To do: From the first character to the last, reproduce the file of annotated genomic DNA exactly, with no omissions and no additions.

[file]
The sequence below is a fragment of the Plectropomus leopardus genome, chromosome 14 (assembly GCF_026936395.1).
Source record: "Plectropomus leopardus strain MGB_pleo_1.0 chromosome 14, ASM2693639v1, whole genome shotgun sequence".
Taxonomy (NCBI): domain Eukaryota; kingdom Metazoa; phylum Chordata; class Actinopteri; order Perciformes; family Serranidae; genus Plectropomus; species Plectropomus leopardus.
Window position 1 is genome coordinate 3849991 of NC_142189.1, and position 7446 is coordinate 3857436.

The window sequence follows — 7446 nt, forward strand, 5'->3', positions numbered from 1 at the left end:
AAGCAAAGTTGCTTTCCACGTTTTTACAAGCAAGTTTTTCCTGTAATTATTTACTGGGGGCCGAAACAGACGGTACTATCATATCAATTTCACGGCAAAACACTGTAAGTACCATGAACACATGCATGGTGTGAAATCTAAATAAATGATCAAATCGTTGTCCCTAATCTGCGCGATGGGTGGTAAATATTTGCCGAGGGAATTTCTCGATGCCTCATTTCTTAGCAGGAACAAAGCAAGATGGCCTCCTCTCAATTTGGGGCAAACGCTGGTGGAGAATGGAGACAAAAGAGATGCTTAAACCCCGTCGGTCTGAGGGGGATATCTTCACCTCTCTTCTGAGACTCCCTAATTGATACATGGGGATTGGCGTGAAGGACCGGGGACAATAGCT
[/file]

The sequence below is a fragment of the Plectropomus leopardus genome, chromosome 14 (assembly GCF_026936395.1).
Source record: "Plectropomus leopardus strain MGB_pleo_1.0 chromosome 14, ASM2693639v1, whole genome shotgun sequence".
Taxonomy (NCBI): domain Eukaryota; kingdom Metazoa; phylum Chordata; class Actinopteri; order Perciformes; family Serranidae; genus Plectropomus; species Plectropomus leopardus.
Window position 1 is genome coordinate 3849991 of NC_142189.1, and position 7446 is coordinate 3857436.

The window sequence follows — 7446 nt, forward strand, 5'->3', positions numbered from 1 at the left end:
AAGCAAAGTTGCTTTCCACGTTTTTACAAGCAAGTTTTTCCTGTAATTATTTACTGGGGGCCGAAACAGACGGTACTATCATATCAATTTCACGGCAAAACACTGTAAGTACCATGAACACATGCATGGTGTGAAATCTAAATAAATGATCAAATCGTTGTCCCTAATCTGCGCGATGGGTGGTAAATATTTGCCGAGGGAATTTCTCGATGCCTCATTTCTTAGCAGGAACAAAGCAAGATGGCCTCCTCTCAATTTGGGGCAAACGCTGGTGGAGAATGGAGACAAAAGAGATGCTTAAACCCCGTCGGTCTGAGGGGGATATCTTCACCTCTCTTCTGAGACTCCCTAATTGATACATGGGGATTGGCGTGAAGGACCGGGGACAATAGCT